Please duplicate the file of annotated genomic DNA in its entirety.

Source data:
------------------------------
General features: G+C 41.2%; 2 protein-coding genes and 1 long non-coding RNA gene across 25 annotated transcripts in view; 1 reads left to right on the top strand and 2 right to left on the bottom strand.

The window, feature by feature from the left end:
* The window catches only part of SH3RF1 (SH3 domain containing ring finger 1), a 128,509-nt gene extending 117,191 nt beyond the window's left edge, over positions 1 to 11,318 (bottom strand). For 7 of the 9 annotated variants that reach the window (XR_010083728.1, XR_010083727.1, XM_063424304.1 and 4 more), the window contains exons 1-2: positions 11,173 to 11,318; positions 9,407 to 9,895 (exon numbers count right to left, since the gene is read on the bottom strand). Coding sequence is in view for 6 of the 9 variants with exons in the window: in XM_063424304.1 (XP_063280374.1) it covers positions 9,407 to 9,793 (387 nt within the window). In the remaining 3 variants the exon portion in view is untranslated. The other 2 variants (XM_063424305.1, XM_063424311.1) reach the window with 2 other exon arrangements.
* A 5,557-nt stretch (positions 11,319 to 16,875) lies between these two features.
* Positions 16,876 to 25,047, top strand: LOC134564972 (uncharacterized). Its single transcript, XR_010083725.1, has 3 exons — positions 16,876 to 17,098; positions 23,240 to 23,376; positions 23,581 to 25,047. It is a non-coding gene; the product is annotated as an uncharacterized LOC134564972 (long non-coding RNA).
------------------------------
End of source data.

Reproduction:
General features: G+C 41.2%; 2 protein-coding genes and 1 long non-coding RNA gene across 25 annotated transcripts in view; 1 reads left to right on the top strand and 2 right to left on the bottom strand.

The window, feature by feature from the left end:
* The window catches only part of SH3RF1 (SH3 domain containing ring finger 1), a 128,509-nt gene extending 117,191 nt beyond the window's left edge, over positions 1 to 11,318 (bottom strand). For 7 of the 9 annotated variants that reach the window (XR_010083728.1, XR_010083727.1, XM_063424304.1 and 4 more), the window contains exons 1-2: positions 11,173 to 11,318; positions 9,407 to 9,895 (exon numbers count right to left, since the gene is read on the bottom strand). Coding sequence is in view for 6 of the 9 variants with exons in the window: in XM_063424304.1 (XP_063280374.1) it covers positions 9,407 to 9,793 (387 nt within the window). In the remaining 3 variants the exon portion in view is untranslated. The other 2 variants (XM_063424305.1, XM_063424311.1) reach the window with 2 other exon arrangements.
* A 5,557-nt stretch (positions 11,319 to 16,875) lies between these two features.
* Positions 16,876 to 25,047, top strand: LOC134564972 (uncharacterized). Its single transcript, XR_010083725.1, has 3 exons — positions 16,876 to 17,098; positions 23,240 to 23,376; positions 23,581 to 25,047. It is a non-coding gene; the product is annotated as an uncharacterized LOC134564972 (long non-coding RNA).